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Hahaha, we don't understand it, so it must just be an illusion! That's the great logic of science my friends. Deny what you can't explain or don't understand.
One scientist believes it might be a mirage
Well, that does seem possible I suppose, but very unlikely. Why do they think the picture isn't just a fake? Did lots of people see this or something?
In terms of an optical explanation, he said, "You would have to assume it is particles of ice or something in the atmosphere aligned in such a way that they would refract the sunlight at that very small angle, but only in one direction. It would require some fairly peculiar characteristics."
Originally posted by TheOneElectric
reply to post by Xcathdra
If you used your eyes, and your reading comprehension skills, plus the damned internet for comparison pictures...you can tell its not a sundog. I'm not saying nibiru, because it could be a different optical illusion. However, its not a sundog.
Phage =/= Fact
Only, that's not a sundog in the china video, or in the other videos which are surfacing in the past couple of weeks. It's either an exact copy of the sun, somehow reflected/refracted next to itself, or an object. Not a sundog, they're easy to spot.
Originally posted by Xcathdra
Originally posted by Phage
It's an atmospheric effect referred to as a sundog.
Originally posted by Essan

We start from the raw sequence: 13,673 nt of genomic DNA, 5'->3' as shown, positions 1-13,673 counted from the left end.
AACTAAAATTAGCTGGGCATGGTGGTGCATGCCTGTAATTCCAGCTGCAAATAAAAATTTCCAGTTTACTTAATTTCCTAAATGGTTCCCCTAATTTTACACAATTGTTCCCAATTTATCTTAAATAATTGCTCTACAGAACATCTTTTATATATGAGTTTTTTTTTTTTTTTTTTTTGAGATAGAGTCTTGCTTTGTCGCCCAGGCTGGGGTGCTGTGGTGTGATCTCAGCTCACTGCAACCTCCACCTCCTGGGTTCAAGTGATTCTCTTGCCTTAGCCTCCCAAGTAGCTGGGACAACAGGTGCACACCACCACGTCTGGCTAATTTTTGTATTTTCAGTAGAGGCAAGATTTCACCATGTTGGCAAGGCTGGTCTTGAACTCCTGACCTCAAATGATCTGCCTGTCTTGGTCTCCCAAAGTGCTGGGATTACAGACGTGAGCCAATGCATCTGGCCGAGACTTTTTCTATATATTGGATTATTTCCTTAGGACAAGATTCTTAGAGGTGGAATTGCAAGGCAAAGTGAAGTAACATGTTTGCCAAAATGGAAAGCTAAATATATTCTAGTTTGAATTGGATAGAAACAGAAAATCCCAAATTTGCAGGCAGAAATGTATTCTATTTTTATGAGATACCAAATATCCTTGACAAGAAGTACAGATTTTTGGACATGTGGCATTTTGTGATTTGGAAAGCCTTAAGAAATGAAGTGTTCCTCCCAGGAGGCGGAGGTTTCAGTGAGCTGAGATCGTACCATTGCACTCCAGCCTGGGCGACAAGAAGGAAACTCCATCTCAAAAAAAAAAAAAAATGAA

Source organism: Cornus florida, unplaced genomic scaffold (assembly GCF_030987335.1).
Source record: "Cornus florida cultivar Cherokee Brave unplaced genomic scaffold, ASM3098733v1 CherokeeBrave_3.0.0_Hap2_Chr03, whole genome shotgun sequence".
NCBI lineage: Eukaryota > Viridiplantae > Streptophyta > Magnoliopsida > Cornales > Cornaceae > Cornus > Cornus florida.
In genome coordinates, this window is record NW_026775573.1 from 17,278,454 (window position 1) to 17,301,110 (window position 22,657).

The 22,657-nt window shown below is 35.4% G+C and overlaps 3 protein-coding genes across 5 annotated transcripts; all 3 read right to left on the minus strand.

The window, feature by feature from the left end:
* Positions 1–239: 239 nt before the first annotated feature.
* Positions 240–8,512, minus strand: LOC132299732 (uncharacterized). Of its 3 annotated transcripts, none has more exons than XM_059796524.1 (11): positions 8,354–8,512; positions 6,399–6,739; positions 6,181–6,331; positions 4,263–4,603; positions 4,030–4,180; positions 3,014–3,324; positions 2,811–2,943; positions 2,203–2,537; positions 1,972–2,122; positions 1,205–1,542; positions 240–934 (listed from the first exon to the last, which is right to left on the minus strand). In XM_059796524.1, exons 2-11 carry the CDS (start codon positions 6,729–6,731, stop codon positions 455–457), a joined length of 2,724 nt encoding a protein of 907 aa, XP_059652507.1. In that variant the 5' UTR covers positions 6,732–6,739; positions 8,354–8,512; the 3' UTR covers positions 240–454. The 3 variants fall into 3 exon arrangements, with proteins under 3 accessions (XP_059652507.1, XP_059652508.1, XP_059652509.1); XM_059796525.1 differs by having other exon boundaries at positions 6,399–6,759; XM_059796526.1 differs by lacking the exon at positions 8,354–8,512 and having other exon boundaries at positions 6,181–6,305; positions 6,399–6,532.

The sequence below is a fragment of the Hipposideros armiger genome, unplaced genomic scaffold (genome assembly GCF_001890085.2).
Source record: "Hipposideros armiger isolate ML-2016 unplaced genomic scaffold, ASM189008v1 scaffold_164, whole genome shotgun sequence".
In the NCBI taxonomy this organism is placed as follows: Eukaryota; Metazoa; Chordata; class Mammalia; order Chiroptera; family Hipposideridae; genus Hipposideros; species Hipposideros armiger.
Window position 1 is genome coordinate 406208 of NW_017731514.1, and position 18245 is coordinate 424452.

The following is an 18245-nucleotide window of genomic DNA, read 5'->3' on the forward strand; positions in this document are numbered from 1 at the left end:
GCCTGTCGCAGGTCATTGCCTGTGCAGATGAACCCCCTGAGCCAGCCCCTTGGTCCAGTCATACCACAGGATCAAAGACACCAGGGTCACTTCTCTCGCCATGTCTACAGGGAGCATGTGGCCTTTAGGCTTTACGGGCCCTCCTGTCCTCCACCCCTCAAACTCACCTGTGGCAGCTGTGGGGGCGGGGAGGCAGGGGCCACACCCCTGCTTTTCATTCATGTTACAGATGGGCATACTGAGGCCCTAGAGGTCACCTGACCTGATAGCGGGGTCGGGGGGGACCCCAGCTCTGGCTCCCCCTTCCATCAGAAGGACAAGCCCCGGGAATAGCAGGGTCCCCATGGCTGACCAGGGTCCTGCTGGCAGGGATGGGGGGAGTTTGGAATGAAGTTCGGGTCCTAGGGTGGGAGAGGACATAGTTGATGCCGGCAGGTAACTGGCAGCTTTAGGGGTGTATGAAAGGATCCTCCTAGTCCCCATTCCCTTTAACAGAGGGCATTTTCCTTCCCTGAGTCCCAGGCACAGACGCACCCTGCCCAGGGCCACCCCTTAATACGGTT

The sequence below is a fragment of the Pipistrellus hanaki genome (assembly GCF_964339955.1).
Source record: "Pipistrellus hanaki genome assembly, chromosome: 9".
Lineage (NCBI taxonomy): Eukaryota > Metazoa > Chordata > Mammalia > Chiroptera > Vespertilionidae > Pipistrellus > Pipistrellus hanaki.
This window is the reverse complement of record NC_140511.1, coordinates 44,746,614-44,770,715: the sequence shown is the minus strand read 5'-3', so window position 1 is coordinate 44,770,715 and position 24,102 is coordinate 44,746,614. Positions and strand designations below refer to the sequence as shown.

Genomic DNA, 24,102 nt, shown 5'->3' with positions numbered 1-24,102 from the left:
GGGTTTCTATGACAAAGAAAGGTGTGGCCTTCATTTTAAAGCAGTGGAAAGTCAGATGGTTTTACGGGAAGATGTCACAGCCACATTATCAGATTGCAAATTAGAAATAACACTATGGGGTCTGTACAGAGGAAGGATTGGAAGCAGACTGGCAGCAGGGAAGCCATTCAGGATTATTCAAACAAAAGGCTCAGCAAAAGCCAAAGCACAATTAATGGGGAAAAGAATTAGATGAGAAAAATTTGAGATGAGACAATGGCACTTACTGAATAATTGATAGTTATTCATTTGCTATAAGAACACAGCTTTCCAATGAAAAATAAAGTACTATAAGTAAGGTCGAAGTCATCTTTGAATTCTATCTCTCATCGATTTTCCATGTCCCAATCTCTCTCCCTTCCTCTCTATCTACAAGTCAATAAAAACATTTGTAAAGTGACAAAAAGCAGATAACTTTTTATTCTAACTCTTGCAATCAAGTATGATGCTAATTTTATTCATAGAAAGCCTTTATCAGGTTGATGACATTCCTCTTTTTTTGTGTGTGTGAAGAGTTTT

Any explanation has to include why hundreds of millions other people didn't see the same thing. It was only witnessed by one person (or group of persons) in one specific place.
Getting WISE about Nemesis
Summary: Is our Sun part of a binary star system? An unseen companion star, nicknamed “Nemesis,” may be sending comets towards Earth. If Nemesis exists, NASA’s new WISE telescope should be able to spot it.
A dark object may be lurking near our solar system, occasionally kicking comets in our direction.
Nicknamed “Nemesis” or “The Death Star,” this undetected object could be a red or brown dwarf star, or an even darker presence several times the mass of Jupiter.
Does the Sun Have a Dark Companion?
June 28, 1982
When scientists noticed that Uranus wasn't following its predicted orbit for example, they didn't question their theories. Instead they blamed the anomalies on an as yet unseen planet and, sure enough, Neptune was discovered in 1846.
Now astronomers are using the same strategy to explain quirks in the orbits of Uranus and Neptune. According to John Anderson of the Jet Propulsion Laboratory in Pasadena, Calif., this odd behavior suggests that the sun has an unseen companion, a dark star gravitationally bound to it but billions of miles away.